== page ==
Mom's Baked Beans
Mom's Baked Beans
I grew up in the era of the slow cooker.
Everyone had one of these crocks kicking around in their kitchen cupboard and when I finally moved out and started making my way in the world in tiny little apartments all over Boston one of the first things my Mom bought me was a crock pot of my own. I still have the one she gave me over 20 years ago.
A few years ago husband was ordering a gift for me from some company and they gave us a crock pot as a freebie gift. Not much has changed in the intervening years, in fact they still come with the cutesy floral pattern on the side. What's the matter, in this day of Nate Berkus, Michael Graves and Isaac Mizrahi why hasn't anyone made the crock pot hip?
I don't use it all the time, but every fall and winter when there are gardens to put to bed, leaves to be raked and long snowy walks to take there is something very homey about starting something cooking when I first rise and having the smell permeate the house all day.
My Mom cooks picnic shoulder in hers and makes boiled dinner or chicken stews loaded with sausage and chilies, but in my family we all use it to make baked beans.
Sure, we have a bean pot, doesn't everyone in New England? But that bean pot only really gets used up in Maine. Mostly that is because the power craps out about twice a day, usually in perfectly clear stormless weather. We have yet to solve that mystery.
Since my teaching brings me home rather late in the middle of the week, I wanted to make some things to stock up the freezer so that husband or I could easily pull something and heat it for dinner.
My husband, as you probably know by now, is a Brit. His bean of choice? Heinz baked beans out of a tin. Preferably the Heinz from the U.K., served for some inexplicable reason, on toast.
I can't even get him to put a single one of my Mom's beans in his mouth.
Not a single bean.
"I don't fancy that", is the answer I get,"I like my Heinz beans." He's very much like the kids I teach in his resistance to trying new foods. I have good practice.
My Mom's beans of choice are Soldier beans. They are grown locally in North Vassalboro Maine and you can read a bit about local Maine foods and food traditions in this study of foodways from the University of Maine. Soldier beans are commonly known as European soldier beans, they are white with a red eye on the side, hence the other name, red eye beans. You can also use navy beans for your bean pot if you wish. Choose good molasses for your recipe, don't use blackstrap which will be too strong and overpower your beans. Speaking of molasses, since we are talking about a very native recipe, did you know about the Boston Molasses Disaster that occurred in 1919? If you have ever spilled your bottle of molasses you can just imagine what that cleanup must have been like.
This recipe is so simple to make, choose your ingredients well, a nice piece of salt pork with plenty of meat attached, I recommend Coleman's Dry mustard as the mustard of choice and I always tend to buy Crosby's molasses because I like the taste, my Mom is more of a Grandma's molasses fan.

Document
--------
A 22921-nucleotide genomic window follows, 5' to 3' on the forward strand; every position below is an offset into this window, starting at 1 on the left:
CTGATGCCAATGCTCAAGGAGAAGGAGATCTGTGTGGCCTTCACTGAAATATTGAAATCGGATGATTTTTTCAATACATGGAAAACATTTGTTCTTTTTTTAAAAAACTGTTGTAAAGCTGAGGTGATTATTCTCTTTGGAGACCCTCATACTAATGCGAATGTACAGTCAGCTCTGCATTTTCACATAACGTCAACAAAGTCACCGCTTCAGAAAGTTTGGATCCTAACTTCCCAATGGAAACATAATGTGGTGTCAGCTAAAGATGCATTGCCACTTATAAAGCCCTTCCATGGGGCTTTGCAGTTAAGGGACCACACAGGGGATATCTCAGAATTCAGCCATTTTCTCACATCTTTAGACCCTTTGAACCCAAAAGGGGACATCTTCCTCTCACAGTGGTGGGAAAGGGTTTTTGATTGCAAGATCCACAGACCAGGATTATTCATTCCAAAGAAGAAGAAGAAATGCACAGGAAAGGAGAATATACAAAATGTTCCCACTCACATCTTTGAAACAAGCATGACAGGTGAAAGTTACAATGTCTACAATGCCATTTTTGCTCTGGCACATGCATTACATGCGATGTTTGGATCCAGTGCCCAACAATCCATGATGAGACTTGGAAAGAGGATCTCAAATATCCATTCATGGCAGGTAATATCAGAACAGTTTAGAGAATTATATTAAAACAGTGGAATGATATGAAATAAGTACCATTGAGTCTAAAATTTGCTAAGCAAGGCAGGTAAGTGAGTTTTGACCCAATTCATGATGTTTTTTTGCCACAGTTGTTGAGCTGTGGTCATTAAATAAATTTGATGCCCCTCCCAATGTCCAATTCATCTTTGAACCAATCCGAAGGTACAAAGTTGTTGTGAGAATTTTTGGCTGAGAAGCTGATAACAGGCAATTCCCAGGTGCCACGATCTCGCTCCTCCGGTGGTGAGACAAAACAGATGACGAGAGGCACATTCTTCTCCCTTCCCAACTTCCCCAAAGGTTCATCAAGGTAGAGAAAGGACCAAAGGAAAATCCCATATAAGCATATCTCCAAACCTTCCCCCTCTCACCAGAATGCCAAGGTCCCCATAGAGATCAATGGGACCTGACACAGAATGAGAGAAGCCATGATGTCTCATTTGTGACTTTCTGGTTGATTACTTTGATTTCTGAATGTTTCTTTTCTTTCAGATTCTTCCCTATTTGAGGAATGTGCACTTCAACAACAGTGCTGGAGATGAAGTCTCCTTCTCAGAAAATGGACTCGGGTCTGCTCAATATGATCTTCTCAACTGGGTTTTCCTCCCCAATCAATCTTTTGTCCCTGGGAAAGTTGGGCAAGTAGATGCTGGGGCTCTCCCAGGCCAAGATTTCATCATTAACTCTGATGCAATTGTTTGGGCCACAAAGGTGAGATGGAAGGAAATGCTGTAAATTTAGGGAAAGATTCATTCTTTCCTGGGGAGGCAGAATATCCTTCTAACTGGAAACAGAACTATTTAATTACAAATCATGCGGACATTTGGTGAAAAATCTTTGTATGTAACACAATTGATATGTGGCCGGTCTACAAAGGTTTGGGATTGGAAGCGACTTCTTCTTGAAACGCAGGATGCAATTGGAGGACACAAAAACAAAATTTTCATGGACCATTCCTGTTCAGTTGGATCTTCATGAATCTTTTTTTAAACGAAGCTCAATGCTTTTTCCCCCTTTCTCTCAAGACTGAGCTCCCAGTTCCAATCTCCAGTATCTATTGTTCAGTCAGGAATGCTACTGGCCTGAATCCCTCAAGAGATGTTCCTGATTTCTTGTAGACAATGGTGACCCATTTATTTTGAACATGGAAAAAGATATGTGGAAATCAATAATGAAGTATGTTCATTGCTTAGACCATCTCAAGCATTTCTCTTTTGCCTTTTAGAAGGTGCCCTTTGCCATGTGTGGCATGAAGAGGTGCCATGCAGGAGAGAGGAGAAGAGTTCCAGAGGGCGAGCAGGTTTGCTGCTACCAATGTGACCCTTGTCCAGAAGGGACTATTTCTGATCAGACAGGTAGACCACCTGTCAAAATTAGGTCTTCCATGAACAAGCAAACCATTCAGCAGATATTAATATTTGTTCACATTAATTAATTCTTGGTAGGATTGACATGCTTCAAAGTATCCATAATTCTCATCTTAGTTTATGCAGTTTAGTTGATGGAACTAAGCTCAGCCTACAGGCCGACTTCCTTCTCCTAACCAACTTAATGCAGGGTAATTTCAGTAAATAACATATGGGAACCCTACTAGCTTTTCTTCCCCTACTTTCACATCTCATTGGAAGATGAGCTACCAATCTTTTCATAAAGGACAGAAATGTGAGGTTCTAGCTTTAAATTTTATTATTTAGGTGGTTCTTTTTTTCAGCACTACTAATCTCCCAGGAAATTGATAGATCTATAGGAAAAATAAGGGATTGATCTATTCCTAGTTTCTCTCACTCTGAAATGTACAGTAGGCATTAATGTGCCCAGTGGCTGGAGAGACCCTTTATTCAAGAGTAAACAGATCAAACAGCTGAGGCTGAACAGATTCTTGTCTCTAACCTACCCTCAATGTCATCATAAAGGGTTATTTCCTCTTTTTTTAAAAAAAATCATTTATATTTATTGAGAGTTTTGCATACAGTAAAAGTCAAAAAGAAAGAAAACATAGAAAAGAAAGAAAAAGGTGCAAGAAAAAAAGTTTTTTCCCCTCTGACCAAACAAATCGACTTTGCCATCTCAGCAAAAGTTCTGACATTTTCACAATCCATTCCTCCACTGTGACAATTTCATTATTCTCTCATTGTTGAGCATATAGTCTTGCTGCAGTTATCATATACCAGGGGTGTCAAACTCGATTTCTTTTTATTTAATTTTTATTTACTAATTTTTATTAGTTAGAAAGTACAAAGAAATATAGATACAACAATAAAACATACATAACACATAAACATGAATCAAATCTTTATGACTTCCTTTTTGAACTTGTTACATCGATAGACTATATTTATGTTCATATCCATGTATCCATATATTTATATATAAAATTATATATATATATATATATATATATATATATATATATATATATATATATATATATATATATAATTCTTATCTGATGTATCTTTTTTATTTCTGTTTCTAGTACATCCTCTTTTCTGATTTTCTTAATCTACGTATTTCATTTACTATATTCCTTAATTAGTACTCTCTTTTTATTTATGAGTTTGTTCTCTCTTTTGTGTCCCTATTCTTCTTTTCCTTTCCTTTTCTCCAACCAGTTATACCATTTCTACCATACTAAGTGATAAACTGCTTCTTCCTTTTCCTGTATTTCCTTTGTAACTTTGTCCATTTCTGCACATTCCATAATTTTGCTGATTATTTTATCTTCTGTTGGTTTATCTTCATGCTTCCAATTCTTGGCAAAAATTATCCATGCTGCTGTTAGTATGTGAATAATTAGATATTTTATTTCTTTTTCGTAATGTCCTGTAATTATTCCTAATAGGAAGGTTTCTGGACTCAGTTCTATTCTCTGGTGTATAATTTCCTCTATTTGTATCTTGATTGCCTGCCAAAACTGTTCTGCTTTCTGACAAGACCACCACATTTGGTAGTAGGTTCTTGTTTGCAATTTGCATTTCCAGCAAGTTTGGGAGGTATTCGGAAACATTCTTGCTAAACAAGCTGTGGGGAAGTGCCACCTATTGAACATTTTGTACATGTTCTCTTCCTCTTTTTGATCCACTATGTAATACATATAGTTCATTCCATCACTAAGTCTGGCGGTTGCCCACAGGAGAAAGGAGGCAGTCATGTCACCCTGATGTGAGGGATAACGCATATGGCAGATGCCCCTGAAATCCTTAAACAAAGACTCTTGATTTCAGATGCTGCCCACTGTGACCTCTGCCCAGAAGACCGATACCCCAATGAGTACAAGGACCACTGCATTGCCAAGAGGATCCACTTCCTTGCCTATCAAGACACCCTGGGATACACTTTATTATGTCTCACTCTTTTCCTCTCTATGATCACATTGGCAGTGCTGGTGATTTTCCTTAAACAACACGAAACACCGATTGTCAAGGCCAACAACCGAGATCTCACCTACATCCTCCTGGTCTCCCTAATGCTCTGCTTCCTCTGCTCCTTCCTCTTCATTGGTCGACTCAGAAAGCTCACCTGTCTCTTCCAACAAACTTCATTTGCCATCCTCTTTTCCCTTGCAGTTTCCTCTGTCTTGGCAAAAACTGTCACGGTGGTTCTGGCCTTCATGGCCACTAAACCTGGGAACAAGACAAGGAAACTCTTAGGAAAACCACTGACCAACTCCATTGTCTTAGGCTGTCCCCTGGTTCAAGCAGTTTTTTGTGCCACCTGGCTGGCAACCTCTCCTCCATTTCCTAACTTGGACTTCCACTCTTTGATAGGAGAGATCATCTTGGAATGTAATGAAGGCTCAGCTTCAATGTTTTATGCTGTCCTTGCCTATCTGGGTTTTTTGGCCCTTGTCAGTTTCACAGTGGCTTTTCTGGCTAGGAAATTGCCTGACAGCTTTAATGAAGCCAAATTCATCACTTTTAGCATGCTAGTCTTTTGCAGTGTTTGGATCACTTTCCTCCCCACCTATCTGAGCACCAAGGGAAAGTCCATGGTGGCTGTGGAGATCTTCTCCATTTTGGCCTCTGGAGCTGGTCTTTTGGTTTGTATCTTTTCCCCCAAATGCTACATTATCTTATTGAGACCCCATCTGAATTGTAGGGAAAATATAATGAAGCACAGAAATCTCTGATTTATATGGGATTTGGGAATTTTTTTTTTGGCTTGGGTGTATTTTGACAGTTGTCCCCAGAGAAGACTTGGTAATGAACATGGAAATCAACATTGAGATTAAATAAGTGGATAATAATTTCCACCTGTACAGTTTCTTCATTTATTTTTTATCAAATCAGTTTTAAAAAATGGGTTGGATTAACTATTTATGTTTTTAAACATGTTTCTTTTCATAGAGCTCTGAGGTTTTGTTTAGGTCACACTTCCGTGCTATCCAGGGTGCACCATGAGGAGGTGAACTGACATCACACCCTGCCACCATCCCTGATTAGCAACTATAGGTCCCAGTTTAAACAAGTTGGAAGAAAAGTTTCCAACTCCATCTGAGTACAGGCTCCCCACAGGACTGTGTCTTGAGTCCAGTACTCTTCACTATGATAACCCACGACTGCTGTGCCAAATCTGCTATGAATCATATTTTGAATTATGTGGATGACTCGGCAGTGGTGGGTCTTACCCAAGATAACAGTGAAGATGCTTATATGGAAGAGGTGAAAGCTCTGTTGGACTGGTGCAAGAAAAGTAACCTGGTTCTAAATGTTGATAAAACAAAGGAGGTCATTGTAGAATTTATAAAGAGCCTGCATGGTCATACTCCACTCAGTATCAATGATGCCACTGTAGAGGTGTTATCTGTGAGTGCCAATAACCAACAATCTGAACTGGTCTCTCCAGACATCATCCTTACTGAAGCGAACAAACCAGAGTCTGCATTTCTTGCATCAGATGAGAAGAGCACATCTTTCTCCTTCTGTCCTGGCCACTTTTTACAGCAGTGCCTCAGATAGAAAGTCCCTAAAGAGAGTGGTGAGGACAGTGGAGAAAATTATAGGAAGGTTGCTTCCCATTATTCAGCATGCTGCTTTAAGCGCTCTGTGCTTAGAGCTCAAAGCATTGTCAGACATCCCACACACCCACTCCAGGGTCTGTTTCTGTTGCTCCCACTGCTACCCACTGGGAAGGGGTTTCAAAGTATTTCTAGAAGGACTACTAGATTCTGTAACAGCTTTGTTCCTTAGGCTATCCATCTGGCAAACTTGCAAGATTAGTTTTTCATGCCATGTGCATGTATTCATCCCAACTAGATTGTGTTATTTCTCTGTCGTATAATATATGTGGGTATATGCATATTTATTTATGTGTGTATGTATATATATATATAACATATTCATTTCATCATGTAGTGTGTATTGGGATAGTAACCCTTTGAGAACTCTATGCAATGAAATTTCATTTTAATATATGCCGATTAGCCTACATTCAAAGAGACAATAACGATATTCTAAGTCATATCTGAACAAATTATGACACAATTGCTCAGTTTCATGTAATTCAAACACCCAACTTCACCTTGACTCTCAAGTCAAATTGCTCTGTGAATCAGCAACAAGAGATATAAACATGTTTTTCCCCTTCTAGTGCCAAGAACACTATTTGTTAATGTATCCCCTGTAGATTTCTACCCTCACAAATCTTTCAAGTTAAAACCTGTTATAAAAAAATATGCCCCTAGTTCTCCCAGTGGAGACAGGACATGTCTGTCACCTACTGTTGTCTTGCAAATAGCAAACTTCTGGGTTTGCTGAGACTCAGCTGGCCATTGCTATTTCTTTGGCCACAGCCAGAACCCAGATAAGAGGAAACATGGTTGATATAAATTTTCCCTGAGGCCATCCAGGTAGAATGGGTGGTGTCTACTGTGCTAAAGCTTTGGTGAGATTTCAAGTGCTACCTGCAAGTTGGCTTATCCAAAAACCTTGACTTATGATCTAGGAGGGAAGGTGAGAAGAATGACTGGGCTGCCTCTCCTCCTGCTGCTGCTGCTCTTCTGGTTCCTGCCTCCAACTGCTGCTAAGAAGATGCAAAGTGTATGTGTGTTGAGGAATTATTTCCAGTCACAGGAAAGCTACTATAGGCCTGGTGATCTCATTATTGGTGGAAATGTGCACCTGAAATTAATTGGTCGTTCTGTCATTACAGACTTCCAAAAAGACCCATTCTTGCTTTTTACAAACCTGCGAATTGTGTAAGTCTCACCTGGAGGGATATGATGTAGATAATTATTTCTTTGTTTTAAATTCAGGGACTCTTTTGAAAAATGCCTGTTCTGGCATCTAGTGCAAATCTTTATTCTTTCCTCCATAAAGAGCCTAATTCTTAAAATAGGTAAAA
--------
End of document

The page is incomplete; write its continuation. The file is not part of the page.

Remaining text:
Don't skimp on the dry mustard either. I know that 2 Tablespoons may sound like a lot, but my Mom told me that her Grandmother used to say that the dry mustard took the snappers out.
Start this recipe the night before by soaking your beans, they will take 8 hours to cook on the day. This is not a recipe to be rushed.
Enjoy the fall. Rake on.
2 pounds of pea beans, navy beans or soldier beans, Mom prefers soldier when she can find them.
1/4 - 1/2 pound of fairly lean salt pork, left whole as a chunk, but put slits in it.
2 TBS of Coleman's Dry Mustard
1 cup molasses
1/2 cup of light brown sugar
Mom doesn't add any salt because of the salt pork
1 medium, yellow onion, peeled, but left whole, and removed later
Pick over the beans and just make sure there are no rocks in them and then soak beans in water overnight in a large stockpot. Fill the pot with water and make sure that the water line is 4 - 5 inches above the beans. They will absorb a lot of water overnight.
In the morning, put the pot straight on the stove and simmer them until a foam comes to the top of the water. Scoop that foam out and discard it.
Simmer them until the outer skin begins to peel (maybe 10 - 15 minutes).
Pull a few out of the pot onto a spoon and blow on them to cool them quickly, when you see the skin peel back they are ready.
Put all the other other ingredients (except beans) in the crock pot and stir it up. Once it is mixed, add the beans, and enough of the water from the bean cooking liquid to just cover the surface of the beans. You don't want too much liquid in there or the beans will be soupy, not thick.
Then put the crock pot on high for about 2 hours.
Switch it to low for 6 hours, adding a little of the reserved bean water now and then only if it looks like they need it.
Taste your beans and add more water sugar or dry mustard if desired.